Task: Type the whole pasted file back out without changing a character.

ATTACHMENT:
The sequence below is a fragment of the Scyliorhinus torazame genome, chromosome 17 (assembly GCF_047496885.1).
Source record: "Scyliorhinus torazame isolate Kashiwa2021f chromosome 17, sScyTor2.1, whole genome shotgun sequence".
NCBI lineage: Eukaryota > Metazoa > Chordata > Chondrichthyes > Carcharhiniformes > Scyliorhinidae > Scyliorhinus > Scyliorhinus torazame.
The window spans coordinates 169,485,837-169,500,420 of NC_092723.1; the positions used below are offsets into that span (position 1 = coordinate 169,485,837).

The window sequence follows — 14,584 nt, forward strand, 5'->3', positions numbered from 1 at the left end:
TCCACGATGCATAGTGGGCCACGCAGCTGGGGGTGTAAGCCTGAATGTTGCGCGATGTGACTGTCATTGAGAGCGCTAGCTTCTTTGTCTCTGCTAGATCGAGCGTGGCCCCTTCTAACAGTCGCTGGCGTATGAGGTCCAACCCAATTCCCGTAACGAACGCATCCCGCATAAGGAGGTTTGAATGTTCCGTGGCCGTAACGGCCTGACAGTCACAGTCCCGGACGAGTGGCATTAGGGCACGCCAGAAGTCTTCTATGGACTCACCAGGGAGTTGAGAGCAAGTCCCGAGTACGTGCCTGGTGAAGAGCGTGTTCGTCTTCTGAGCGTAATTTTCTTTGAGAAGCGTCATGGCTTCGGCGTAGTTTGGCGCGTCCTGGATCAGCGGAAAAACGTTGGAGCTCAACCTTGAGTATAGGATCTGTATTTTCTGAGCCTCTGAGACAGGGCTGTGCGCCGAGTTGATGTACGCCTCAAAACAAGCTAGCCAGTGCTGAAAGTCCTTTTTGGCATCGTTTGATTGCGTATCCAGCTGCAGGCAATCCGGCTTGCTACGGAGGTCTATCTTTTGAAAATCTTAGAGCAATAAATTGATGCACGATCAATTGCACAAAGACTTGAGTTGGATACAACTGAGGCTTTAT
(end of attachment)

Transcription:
The sequence below is a fragment of the Scyliorhinus torazame genome, chromosome 17 (assembly GCF_047496885.1).
Source record: "Scyliorhinus torazame isolate Kashiwa2021f chromosome 17, sScyTor2.1, whole genome shotgun sequence".
NCBI lineage: Eukaryota > Metazoa > Chordata > Chondrichthyes > Carcharhiniformes > Scyliorhinidae > Scyliorhinus > Scyliorhinus torazame.
The window spans coordinates 169,485,837-169,500,420 of NC_092723.1; the positions used below are offsets into that span (position 1 = coordinate 169,485,837).

The window sequence follows — 14,584 nt, forward strand, 5'->3', positions numbered from 1 at the left end:
TCCACGATGCATAGTGGGCCACGCAGCTGGGGGTGTAAGCCTGAATGTTGCGCGATGTGACTGTCATTGAGAGCGCTAGCTTCTTTGTCTCTGCTAGATCGAGCGTGGCCCCTTCTAACAGTCGCTGGCGTATGAGGTCCAACCCAATTCCCGTAACGAACGCATCCCGCATAAGGAGGTTTGAATGTTCCGTGGCCGTAACGGCCTGACAGTCACAGTCCCGGACGAGTGGCATTAGGGCACGCCAGAAGTCTTCTATGGACTCACCAGGGAGTTGAGAGCAAGTCCCGAGTACGTGCCTGGTGAAGAGCGTGTTCGTCTTCTGAGCGTAATTTTCTTTGAGAAGCGTCATGGCTTCGGCGTAGTTTGGCGCGTCCTGGATCAGCGGAAAAACGTTGGAGCTCAACCTTGAGTATAGGATCTGTATTTTCTGAGCCTCTGAGACAGGGCTGTGCGCCGAGTTGATGTACGCCTCAAAACAAGCTAGCCAGTGCTGAAAGTCCTTTTTGGCATCGTTTGATTGCGTATCCAGCTGCAGGCAATCCGGCTTGCTACGGAGGTCTATCTTTTGAAAATCTTAGAGCAATAAATTGATGCACGATCAATTGCACAAAGACTTGAGTTGGATACAACTGAGGCTTTAT